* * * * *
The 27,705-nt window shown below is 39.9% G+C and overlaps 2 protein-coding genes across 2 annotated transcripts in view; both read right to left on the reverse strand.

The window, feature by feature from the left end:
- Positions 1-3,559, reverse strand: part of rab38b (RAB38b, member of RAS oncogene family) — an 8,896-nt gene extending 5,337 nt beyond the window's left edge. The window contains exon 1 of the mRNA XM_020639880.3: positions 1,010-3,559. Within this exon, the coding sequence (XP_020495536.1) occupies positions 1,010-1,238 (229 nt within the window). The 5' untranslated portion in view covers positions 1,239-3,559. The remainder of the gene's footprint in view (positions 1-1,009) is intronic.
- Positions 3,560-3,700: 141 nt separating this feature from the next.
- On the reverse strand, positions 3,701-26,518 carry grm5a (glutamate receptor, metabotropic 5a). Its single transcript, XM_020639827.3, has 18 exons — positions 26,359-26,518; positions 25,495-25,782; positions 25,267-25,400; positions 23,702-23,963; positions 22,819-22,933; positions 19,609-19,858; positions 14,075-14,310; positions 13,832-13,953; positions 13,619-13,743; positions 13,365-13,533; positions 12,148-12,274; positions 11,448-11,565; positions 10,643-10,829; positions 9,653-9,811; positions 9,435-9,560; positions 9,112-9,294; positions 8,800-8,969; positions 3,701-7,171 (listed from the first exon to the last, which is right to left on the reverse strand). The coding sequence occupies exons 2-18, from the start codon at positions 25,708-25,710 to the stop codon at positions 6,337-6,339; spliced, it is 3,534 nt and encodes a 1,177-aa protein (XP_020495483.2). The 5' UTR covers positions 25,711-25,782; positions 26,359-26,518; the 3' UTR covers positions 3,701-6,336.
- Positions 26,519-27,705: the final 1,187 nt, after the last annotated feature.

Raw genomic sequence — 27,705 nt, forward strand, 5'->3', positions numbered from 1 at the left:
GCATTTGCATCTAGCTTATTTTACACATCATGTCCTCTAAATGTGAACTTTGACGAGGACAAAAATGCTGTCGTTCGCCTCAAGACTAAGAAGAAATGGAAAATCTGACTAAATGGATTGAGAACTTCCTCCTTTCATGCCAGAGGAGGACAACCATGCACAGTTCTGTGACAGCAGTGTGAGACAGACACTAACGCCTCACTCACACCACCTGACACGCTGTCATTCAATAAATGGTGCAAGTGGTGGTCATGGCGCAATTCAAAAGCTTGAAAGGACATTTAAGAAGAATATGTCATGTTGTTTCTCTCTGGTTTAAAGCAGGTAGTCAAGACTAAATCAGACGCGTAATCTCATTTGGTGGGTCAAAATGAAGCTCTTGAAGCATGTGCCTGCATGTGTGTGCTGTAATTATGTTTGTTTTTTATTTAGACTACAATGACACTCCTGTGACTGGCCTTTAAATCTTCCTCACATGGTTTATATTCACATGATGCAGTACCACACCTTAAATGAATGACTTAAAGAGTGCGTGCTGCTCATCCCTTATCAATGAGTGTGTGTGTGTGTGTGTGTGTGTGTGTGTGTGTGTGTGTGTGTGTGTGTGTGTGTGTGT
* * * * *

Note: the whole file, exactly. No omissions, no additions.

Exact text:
The 27,705-nt window shown below is 39.9% G+C and overlaps 2 protein-coding genes across 2 annotated transcripts in view; both read right to left on the reverse strand.

The window, feature by feature from the left end:
- Positions 1-3,559, reverse strand: part of rab38b (RAB38b, member of RAS oncogene family) — an 8,896-nt gene extending 5,337 nt beyond the window's left edge. The window contains exon 1 of the mRNA XM_020639880.3: positions 1,010-3,559. Within this exon, the coding sequence (XP_020495536.1) occupies positions 1,010-1,238 (229 nt within the window). The 5' untranslated portion in view covers positions 1,239-3,559. The remainder of the gene's footprint in view (positions 1-1,009) is intronic.
- Positions 3,560-3,700: 141 nt separating this feature from the next.
- On the reverse strand, positions 3,701-26,518 carry grm5a (glutamate receptor, metabotropic 5a). Its single transcript, XM_020639827.3, has 18 exons — positions 26,359-26,518; positions 25,495-25,782; positions 25,267-25,400; positions 23,702-23,963; positions 22,819-22,933; positions 19,609-19,858; positions 14,075-14,310; positions 13,832-13,953; positions 13,619-13,743; positions 13,365-13,533; positions 12,148-12,274; positions 11,448-11,565; positions 10,643-10,829; positions 9,653-9,811; positions 9,435-9,560; positions 9,112-9,294; positions 8,800-8,969; positions 3,701-7,171 (listed from the first exon to the last, which is right to left on the reverse strand). The coding sequence occupies exons 2-18, from the start codon at positions 25,708-25,710 to the stop codon at positions 6,337-6,339; spliced, it is 3,534 nt and encodes a 1,177-aa protein (XP_020495483.2). The 5' UTR covers positions 25,711-25,782; positions 26,359-26,518; the 3' UTR covers positions 3,701-6,336.
- Positions 26,519-27,705: the final 1,187 nt, after the last annotated feature.

Raw genomic sequence — 27,705 nt, forward strand, 5'->3', positions numbered from 1 at the left:
GCATTTGCATCTAGCTTATTTTACACATCATGTCCTCTAAATGTGAACTTTGACGAGGACAAAAATGCTGTCGTTCGCCTCAAGACTAAGAAGAAATGGAAAATCTGACTAAATGGATTGAGAACTTCCTCCTTTCATGCCAGAGGAGGACAACCATGCACAGTTCTGTGACAGCAGTGTGAGACAGACACTAACGCCTCACTCACACCACCTGACACGCTGTCATTCAATAAATGGTGCAAGTGGTGGTCATGGCGCAATTCAAAAGCTTGAAAGGACATTTAAGAAGAATATGTCATGTTGTTTCTCTCTGGTTTAAAGCAGGTAGTCAAGACTAAATCAGACGCGTAATCTCATTTGGTGGGTCAAAATGAAGCTCTTGAAGCATGTGCCTGCATGTGTGTGCTGTAATTATGTTTGTTTTTTATTTAGACTACAATGACACTCCTGTGACTGGCCTTTAAATCTTCCTCACATGGTTTATATTCACATGATGCAGTACCACACCTTAAATGAATGACTTAAAGAGTGCGTGCTGCTCATCCCTTATCAATGAGTGTGTGTGTGTGTGTGTGTGTGTGTGTGTGTGTGTGTGTGTGTGTGTGTGTGTGTGTGT